Movie Review: The Maze Runner
by Gloria Han
The release of the long awaited film adaptation of The Maze Runner finally hit theaters last Friday, September 19. Fans of the series were nervous to see the result; movies don’t always quite capture the same essence as the book. Here is a short summary of the plot: The protagonist, Thomas, finds himself entrapped in a moving box without recalling how he got there or any aspect about his background. As the box halts to a stop, he finally reaches sunlight, only to find himself in a mysterious area called the Glade, where a group of male adolescents reside and great stone walls surround them in the form of an inescapable maze. Thomas’ arrival, however sparks change, and there is finally hope for the Gladers to escape and hopefully reencounter the memories that have slipped out of their grasp.
Examples of adaptations like the Percy Jackson franchise and The City of the Bones, based off their respective books, have disappointed readers and waned their faith in the ability of movies to represent the aspects that dedicated readers so loved and enjoyed in the novels. Despite these recent failures, The Maze Runner was able to defy these odds. With solid performances, captivating visuals, and a dark but unimposing tone, The Maze Runner succeeds in bringing its original work to life. Particular actors who played their characters exceptionally well include Dylan O’Brien (Teen Wolf), Will Poulter (We are the Millers), and Thomas Brodie-Sangster (Game of Thrones), who acted the roles of characters Thomas, Gally, and Newt, respectively. This is not to say that the rest of the cast’s performances were any less impressive. A small supporting appearance is also made by Academy Award nominee Patricia Clarkson (The Green Mile, The Station Agent) towards the end of the film. In general the scenes were well crafted and exciting—unpredictable for even the biggest fans of the franchise. One of the best parts of the film is when Thomas first enters the maze, impulsively racing into the closing boulders as his fellow Gladers watch with despair and shock.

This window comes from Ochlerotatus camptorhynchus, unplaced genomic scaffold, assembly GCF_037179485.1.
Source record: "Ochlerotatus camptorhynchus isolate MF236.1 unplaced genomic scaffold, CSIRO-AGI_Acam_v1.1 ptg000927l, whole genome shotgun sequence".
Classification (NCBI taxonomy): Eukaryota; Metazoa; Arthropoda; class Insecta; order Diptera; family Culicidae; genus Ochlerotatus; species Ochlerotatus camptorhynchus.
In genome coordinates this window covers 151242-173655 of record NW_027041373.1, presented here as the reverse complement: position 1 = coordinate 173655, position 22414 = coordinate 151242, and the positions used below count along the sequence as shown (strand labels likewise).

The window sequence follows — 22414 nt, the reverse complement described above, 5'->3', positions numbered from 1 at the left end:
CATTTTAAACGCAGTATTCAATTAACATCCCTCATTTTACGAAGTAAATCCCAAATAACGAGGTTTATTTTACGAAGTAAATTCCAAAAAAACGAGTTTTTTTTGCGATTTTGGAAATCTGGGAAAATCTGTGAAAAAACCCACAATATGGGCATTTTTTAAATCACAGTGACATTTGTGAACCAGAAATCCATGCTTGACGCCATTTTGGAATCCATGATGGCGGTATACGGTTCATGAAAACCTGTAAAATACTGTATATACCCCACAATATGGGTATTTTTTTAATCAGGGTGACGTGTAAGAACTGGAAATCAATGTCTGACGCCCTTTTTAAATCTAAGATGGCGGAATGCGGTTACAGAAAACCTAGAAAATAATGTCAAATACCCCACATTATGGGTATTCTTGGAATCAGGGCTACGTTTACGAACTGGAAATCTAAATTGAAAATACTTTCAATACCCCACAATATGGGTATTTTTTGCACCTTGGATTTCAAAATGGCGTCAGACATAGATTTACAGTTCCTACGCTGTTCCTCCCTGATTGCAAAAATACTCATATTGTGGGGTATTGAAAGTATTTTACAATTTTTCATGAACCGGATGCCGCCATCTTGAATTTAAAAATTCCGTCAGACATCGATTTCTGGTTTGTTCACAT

However, movie-goers should not expect the film to follow the book in every area of the story. The premise of course, is the same, but there are some differences in the plot. For instance, Thomas and Teresa do not have their telepathy link in the movie, and Newt does not walk with his conspicuous limp. However, these changes do not detract from the effect of the movie altogether. Overall, the movie proves itself to be a more than adequate adaptation which will please both readers and random audiences alike.
Rating: Four out of five Wamps